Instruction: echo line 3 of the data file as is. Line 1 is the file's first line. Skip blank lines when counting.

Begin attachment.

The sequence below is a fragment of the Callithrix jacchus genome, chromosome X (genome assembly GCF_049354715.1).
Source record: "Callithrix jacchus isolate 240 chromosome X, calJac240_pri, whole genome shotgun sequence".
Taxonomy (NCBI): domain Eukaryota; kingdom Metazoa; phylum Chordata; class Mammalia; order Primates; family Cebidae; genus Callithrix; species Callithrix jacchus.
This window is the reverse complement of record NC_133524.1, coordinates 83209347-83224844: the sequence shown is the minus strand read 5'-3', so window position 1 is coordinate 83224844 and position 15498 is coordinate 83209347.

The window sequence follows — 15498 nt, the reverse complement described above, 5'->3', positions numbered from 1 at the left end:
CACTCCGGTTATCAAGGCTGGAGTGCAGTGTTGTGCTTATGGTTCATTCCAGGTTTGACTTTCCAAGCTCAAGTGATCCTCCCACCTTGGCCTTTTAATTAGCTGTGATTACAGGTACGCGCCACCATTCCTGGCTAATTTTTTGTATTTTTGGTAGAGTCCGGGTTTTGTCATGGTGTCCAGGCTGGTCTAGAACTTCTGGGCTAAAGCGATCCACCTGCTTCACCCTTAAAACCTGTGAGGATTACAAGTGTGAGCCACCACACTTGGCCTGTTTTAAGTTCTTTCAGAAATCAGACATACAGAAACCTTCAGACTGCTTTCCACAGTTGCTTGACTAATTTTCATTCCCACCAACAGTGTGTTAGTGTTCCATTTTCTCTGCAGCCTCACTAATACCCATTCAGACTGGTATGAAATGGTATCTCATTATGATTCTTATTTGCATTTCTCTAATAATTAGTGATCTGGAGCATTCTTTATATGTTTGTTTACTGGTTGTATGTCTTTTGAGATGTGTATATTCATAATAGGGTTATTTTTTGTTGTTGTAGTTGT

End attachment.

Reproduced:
Taxonomy (NCBI): domain Eukaryota; kingdom Metazoa; phylum Chordata; class Mammalia; order Primates; family Cebidae; genus Callithrix; species Callithrix jacchus.